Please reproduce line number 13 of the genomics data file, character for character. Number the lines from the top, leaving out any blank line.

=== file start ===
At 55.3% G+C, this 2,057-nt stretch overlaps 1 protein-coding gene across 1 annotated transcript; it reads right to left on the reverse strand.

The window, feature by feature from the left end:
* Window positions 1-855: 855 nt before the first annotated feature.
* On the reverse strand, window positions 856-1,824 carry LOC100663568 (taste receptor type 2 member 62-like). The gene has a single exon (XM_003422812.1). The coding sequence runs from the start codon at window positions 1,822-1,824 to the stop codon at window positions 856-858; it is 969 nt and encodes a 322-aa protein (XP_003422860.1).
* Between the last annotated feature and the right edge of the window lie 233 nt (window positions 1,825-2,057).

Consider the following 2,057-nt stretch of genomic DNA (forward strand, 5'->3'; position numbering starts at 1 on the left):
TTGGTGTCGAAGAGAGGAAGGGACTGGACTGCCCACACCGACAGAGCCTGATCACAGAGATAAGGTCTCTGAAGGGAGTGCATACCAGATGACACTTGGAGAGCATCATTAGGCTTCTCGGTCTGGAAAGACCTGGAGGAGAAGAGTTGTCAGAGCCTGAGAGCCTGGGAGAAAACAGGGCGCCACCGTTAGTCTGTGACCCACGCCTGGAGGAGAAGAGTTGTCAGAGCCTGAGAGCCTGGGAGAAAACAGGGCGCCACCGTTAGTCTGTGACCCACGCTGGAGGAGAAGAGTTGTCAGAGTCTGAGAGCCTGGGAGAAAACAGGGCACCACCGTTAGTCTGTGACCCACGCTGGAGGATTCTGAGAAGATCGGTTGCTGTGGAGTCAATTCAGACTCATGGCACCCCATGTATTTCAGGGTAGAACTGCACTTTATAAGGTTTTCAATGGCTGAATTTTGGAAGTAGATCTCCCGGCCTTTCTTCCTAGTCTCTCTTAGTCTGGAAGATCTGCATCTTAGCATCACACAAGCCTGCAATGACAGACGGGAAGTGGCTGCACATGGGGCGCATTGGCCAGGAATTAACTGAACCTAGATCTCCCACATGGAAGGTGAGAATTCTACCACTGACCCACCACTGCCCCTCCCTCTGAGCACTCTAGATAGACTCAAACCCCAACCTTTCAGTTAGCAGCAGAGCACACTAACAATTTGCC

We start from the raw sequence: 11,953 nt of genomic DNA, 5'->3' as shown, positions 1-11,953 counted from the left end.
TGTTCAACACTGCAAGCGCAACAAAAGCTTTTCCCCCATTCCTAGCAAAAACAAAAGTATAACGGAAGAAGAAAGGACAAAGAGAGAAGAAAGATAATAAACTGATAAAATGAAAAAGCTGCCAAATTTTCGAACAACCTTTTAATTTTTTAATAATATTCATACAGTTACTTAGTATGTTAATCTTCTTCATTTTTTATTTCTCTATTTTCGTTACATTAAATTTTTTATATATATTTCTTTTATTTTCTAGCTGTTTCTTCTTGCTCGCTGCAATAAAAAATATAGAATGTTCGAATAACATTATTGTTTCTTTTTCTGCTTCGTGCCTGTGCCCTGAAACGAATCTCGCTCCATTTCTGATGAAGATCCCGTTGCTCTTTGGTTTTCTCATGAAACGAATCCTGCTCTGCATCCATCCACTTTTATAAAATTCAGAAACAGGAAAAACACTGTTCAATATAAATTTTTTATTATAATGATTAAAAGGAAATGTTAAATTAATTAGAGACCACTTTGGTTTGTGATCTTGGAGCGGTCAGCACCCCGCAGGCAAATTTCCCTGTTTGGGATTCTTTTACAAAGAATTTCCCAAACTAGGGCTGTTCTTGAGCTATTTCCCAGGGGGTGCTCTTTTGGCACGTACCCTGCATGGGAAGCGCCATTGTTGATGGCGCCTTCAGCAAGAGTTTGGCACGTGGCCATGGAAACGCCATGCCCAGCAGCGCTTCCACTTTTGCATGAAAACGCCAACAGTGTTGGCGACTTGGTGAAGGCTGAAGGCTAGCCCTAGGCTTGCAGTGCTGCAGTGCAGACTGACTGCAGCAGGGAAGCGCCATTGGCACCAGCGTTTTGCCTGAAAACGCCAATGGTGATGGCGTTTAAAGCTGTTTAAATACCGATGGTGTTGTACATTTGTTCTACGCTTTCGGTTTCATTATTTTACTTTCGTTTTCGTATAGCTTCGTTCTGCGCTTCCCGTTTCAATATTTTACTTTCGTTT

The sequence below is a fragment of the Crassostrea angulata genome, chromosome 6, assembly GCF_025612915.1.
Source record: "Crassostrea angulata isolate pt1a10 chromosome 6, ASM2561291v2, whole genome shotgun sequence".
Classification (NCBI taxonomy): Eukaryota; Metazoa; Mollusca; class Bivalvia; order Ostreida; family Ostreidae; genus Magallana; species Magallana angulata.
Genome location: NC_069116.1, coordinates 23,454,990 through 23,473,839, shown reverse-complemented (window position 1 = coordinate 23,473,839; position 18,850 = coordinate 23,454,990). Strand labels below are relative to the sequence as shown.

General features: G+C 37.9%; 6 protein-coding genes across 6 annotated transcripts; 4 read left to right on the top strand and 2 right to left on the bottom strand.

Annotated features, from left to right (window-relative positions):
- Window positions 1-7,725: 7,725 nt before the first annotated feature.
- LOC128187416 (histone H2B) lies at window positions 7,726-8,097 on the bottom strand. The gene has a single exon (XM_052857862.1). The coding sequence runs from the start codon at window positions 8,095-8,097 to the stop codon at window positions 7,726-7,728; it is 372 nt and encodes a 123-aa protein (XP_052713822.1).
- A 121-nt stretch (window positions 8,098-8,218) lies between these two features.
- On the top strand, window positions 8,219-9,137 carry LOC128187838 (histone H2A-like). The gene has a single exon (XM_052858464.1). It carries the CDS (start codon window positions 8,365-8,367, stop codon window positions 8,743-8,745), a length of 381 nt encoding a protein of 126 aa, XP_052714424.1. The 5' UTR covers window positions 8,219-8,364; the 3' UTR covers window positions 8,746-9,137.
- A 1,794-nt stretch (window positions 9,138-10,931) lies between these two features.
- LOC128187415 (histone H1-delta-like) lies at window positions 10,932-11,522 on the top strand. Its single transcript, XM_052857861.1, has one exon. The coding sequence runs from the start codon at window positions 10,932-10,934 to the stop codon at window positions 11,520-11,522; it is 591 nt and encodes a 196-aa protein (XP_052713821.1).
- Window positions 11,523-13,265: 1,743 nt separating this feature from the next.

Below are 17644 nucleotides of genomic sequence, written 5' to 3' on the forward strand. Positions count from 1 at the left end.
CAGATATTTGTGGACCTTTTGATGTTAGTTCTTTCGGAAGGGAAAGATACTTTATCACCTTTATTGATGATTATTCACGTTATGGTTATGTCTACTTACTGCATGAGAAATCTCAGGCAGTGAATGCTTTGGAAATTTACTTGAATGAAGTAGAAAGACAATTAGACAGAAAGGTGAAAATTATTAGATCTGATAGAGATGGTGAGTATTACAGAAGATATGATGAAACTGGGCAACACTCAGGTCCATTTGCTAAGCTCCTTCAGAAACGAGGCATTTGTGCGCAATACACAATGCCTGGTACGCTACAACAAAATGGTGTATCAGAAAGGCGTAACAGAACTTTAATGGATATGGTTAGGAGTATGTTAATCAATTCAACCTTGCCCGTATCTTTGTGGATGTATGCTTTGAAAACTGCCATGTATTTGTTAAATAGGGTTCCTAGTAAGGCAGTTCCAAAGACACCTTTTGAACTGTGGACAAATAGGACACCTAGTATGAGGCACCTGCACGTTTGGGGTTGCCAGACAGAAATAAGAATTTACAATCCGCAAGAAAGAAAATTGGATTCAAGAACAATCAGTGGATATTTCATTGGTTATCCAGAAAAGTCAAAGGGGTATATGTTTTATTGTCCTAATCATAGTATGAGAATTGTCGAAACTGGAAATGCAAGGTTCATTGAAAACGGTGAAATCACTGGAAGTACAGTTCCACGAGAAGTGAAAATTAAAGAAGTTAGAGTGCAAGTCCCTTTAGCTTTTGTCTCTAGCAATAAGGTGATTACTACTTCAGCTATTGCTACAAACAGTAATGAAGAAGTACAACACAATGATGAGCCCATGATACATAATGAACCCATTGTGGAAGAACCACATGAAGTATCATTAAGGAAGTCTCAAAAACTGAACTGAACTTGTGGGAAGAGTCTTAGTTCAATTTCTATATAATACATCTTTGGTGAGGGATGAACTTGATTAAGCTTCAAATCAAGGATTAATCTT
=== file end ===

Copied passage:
Genome location: NC_069116.1, coordinates 23,454,990 through 23,473,839, shown reverse-complemented (window position 1 = coordinate 23,473,839; position 18,850 = coordinate 23,454,990). Strand labels below are relative to the sequence as shown.